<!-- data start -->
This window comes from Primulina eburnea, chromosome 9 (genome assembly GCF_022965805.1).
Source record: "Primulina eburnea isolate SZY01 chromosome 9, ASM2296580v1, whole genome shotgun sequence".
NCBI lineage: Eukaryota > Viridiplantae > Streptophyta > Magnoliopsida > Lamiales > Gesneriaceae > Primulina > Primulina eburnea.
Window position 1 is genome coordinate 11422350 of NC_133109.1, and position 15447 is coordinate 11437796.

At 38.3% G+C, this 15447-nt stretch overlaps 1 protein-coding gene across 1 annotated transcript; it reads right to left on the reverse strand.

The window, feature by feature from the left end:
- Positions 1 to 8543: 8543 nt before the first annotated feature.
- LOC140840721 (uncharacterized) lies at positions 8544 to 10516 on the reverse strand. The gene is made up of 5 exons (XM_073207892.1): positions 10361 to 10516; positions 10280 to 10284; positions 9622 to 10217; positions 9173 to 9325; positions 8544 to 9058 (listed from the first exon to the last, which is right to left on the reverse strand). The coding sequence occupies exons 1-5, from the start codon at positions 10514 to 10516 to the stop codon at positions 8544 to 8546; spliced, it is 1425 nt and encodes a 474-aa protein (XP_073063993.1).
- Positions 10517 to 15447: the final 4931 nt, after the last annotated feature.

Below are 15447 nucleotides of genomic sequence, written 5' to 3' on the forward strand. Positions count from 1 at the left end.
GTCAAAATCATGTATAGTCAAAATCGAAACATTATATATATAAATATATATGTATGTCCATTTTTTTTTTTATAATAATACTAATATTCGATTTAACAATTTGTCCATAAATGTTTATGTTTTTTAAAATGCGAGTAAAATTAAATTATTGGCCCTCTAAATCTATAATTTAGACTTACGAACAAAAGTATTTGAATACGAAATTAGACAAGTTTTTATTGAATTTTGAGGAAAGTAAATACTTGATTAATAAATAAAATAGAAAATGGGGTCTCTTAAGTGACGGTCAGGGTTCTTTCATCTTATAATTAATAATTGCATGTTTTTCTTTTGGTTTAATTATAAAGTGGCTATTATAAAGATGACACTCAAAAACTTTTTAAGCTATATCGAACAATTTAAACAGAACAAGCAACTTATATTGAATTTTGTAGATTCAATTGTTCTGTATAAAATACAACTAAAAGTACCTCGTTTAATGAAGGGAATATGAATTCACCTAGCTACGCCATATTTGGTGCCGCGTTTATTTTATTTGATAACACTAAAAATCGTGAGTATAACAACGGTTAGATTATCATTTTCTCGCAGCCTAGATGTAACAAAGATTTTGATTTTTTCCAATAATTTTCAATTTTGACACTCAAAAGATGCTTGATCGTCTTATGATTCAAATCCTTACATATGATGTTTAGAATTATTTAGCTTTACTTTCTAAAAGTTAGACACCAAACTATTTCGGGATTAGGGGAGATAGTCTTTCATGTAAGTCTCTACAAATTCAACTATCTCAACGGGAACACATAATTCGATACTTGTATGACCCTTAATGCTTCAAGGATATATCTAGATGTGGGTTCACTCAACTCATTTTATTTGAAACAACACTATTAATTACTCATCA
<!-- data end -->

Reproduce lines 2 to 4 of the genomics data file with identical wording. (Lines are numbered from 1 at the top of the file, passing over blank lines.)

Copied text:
Source record: "Primulina eburnea isolate SZY01 chromosome 9, ASM2296580v1, whole genome shotgun sequence".
NCBI lineage: Eukaryota > Viridiplantae > Streptophyta > Magnoliopsida > Lamiales > Gesneriaceae > Primulina > Primulina eburnea.
Window position 1 is genome coordinate 11422350 of NC_133109.1, and position 15447 is coordinate 11437796.